• John's general depiction in the film is more Basil Fawlty than the real John Cleese. Of particular note is the scene where he ends up attacking a newspaper vendor with a tree branch after an argument, followed by a 'Party Political Broadcast by John Cleese on behalf of John Cleese' where he explains that the real John Cleese is much nicer.
      • His argumentative nature is also often conveyed as him automatically responding to anything anyone says or suggests with a blunt, contrary response — as his character in The Argument Sketch did.
    • Terry Gilliam's appearance in Michael's dream naked except for a baby mask alludes to Brazil.
    • Rufus Jones playing Terry Jones playing Jones the Wife is a rather recursive reference to the way that the Pythons would play a lot of their female characters (often referred to as 'Pepperpots').
  • Speech Impediment: Desmond Lovely, Gareth Nice, and Terry Jones.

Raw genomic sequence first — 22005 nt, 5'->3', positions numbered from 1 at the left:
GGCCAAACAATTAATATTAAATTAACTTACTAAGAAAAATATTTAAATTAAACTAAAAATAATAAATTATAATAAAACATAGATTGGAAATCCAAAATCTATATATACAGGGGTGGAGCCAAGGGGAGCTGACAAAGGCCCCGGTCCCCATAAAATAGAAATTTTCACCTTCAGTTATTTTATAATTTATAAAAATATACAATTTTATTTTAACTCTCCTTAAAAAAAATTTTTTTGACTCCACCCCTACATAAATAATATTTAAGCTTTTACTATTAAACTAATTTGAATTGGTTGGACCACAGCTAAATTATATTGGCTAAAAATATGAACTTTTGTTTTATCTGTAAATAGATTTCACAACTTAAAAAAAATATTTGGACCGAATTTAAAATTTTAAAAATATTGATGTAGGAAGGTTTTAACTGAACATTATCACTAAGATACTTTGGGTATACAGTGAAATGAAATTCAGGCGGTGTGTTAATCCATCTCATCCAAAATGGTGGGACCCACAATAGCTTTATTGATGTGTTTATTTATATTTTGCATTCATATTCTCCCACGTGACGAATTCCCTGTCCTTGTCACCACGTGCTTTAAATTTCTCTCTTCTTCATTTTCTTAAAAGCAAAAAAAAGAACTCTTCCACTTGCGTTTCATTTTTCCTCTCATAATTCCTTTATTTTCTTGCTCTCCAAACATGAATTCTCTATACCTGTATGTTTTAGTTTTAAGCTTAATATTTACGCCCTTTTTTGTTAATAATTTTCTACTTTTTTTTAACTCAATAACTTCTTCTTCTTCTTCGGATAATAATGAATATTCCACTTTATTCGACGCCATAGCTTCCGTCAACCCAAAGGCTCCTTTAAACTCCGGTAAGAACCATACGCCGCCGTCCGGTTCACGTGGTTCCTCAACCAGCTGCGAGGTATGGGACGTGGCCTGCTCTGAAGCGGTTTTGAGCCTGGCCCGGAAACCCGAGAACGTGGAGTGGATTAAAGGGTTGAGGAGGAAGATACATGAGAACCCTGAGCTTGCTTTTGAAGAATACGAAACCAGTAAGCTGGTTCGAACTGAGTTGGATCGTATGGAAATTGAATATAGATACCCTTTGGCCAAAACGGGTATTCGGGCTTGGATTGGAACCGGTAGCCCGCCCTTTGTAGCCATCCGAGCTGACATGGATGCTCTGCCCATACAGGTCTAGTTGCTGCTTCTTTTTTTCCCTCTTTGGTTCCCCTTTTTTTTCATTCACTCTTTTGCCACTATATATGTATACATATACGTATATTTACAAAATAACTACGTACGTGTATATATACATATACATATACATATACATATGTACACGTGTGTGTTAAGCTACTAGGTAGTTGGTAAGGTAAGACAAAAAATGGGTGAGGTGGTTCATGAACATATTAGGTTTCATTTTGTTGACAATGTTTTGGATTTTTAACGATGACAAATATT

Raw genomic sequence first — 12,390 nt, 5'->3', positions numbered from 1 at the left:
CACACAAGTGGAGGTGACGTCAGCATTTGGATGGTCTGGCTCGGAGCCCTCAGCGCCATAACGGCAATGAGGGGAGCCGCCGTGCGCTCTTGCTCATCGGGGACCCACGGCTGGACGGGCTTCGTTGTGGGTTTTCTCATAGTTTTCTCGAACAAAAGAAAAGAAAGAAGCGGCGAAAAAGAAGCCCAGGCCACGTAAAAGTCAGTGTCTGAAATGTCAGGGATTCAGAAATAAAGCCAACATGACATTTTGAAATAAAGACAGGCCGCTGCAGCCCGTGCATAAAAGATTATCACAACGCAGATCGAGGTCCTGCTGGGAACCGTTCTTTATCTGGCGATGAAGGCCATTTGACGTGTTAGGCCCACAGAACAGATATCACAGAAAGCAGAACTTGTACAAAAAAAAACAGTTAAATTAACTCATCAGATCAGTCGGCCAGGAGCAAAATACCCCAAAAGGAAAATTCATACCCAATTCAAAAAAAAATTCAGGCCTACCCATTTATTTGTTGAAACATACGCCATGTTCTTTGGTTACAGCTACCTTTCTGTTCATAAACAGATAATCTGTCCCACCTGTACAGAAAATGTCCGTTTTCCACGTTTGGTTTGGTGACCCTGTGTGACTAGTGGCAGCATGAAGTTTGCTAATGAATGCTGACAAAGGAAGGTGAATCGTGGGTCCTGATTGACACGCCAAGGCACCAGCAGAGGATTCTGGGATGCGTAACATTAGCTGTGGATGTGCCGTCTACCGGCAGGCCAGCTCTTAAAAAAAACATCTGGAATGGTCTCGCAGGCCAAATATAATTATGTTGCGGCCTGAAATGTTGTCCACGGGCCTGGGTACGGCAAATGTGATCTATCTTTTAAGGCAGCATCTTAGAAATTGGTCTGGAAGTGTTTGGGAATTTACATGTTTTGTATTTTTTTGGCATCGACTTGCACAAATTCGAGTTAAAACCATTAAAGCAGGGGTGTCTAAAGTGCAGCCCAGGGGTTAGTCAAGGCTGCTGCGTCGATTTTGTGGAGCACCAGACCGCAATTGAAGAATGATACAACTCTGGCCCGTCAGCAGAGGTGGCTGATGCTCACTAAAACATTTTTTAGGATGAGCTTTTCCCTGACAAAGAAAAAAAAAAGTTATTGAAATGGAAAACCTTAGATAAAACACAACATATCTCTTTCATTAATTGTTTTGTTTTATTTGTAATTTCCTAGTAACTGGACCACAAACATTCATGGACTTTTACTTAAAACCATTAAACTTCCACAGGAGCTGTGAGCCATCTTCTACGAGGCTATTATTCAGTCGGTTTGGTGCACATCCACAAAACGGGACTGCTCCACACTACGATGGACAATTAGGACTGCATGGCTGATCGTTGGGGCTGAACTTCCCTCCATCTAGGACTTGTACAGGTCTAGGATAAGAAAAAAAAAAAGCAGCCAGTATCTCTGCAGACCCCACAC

• Take Our Word for It: Desmond's Tourettes outburst at the BBC office, during the meeting with Alan Dick.
  • The Drag-Along: John, who is acknowledged as being a contrarian and almost invariably in opposition if opposition is there to be represented.
  • Those Two Guys: Desmond Lovely and Gareth Nice, the Christian protestors who each have speech impediments.
  • Tourettes Shitcock Syndrome: Desmond Lovely has a case of this, although he also tends to use it as an excuse to get away with insulting Andrew Thorogood when Thorogood is being particularly obnoxious.
  • Trouble Follows You Home: The Christian protestors appearing in both John and Michael's front gardens during the course of the film.
  • TV Telephone Etiquette: The conversation between Michael and his mother, Mrs. Palin.
  • Tyrant Takes the Helm: Alan Dick's introduction scene, where he announces that things are gonna be very different now that he's replacing the unseen and apparently deceased 'Trevor', is played like this. Except he forgets to tell the people he's talking to who he actually is, so their response is more one of confusion than anything else.
  • Willing Suspension of Disbelief: Jones the Wife.
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alternative title(s): Holy Flying Circus